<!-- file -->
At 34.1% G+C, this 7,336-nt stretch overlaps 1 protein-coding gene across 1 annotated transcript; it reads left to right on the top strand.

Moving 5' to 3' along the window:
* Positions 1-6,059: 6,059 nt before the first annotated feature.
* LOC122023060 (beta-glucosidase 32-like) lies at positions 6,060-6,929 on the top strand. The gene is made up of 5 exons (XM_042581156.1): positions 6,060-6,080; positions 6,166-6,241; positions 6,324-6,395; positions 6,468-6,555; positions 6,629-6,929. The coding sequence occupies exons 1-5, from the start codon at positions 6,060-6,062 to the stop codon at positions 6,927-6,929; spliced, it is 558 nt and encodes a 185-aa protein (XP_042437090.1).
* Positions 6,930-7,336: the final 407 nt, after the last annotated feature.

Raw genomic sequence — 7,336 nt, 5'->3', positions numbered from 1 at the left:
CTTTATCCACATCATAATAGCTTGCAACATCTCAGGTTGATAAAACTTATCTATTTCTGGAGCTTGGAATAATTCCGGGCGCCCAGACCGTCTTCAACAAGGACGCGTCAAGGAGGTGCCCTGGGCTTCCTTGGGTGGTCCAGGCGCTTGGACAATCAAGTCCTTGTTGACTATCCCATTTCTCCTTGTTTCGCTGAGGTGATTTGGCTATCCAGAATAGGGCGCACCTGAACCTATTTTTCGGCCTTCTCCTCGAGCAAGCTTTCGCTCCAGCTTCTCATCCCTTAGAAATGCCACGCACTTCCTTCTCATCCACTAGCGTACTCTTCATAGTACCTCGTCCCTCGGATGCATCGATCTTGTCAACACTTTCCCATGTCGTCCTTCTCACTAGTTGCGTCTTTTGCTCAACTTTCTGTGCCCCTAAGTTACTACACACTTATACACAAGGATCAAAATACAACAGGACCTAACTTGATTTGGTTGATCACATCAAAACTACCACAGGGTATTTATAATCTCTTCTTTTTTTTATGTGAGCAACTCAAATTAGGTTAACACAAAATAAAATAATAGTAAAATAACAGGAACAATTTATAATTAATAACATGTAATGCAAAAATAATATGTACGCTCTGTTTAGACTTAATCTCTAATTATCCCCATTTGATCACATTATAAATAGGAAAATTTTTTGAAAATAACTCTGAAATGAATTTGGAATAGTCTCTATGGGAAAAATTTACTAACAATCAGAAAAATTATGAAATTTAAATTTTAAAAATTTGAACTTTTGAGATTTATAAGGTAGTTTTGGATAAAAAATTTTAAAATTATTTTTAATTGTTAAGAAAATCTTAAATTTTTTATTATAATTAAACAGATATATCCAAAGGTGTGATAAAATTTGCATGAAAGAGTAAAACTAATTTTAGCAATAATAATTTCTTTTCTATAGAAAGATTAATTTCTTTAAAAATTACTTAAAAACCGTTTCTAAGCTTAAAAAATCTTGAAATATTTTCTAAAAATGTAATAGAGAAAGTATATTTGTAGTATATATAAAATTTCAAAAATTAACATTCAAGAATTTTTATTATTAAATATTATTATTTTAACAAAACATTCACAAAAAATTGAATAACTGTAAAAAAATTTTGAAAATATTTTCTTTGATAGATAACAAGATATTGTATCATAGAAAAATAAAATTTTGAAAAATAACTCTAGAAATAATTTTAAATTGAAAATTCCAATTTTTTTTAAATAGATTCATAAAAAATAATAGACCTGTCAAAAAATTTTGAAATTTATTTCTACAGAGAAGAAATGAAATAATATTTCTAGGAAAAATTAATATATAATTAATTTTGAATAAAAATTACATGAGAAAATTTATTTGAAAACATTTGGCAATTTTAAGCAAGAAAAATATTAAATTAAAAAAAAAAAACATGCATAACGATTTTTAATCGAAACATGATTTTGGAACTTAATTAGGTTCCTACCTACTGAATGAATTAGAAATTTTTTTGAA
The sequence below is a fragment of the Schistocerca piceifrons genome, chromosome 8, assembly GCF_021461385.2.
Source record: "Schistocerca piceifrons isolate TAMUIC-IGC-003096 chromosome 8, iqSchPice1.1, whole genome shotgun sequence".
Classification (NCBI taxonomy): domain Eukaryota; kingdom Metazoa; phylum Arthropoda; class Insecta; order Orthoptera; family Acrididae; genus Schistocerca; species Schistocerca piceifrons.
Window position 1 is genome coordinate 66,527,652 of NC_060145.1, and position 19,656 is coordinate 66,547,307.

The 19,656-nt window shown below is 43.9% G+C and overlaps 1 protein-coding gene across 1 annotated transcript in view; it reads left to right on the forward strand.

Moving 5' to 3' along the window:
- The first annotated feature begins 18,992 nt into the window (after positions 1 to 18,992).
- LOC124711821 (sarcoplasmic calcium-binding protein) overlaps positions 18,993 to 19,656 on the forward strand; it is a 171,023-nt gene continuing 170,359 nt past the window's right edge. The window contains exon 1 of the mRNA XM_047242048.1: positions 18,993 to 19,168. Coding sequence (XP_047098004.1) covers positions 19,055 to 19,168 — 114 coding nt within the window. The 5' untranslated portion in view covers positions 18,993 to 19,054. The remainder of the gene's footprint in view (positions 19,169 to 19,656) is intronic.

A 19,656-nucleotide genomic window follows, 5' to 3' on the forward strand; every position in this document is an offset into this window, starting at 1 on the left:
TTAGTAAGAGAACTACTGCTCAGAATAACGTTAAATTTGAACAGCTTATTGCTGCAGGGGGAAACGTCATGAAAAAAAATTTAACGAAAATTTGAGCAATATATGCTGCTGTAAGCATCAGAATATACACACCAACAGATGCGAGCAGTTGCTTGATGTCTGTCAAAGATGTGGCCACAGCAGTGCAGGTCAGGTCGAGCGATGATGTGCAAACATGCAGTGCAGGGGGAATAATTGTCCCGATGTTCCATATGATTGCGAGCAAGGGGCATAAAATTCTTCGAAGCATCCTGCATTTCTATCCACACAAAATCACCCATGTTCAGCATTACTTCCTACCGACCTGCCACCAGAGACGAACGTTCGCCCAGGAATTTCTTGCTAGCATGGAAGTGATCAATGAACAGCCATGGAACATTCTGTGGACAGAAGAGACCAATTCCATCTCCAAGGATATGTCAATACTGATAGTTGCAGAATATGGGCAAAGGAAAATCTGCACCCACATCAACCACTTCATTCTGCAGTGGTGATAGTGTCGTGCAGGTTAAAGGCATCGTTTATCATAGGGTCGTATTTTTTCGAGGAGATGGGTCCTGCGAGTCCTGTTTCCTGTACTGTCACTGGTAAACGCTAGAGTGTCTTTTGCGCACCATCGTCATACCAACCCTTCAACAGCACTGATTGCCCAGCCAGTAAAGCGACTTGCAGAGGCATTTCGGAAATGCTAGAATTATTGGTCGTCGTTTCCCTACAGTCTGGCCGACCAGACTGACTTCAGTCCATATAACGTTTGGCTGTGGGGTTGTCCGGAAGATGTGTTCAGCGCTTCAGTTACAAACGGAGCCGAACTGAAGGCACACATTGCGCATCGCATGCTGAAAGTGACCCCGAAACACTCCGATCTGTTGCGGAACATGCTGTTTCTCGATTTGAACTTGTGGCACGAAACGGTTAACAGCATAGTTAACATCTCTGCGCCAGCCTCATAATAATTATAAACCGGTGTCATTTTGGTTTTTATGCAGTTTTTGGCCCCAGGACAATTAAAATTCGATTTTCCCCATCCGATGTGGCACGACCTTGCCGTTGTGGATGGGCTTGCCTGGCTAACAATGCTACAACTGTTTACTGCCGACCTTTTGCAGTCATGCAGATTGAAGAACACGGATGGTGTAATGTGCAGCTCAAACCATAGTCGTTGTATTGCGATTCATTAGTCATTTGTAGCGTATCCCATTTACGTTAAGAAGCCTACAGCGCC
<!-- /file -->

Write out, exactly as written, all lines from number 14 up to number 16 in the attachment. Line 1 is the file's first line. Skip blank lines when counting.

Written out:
- The first annotated feature begins 18,992 nt into the window (after positions 1 to 18,992).
- LOC124711821 (sarcoplasmic calcium-binding protein) overlaps positions 18,993 to 19,656 on the forward strand; it is a 171,023-nt gene continuing 170,359 nt past the window's right edge. The window contains exon 1 of the mRNA XM_047242048.1: positions 18,993 to 19,168. Coding sequence (XP_047098004.1) covers positions 19,055 to 19,168 — 114 coding nt within the window. The 5' untranslated portion in view covers positions 18,993 to 19,054. The remainder of the gene's footprint in view (positions 19,169 to 19,656) is intronic.

A 19,656-nucleotide genomic window follows, 5' to 3' on the forward strand; every position in this document is an offset into this window, starting at 1 on the left: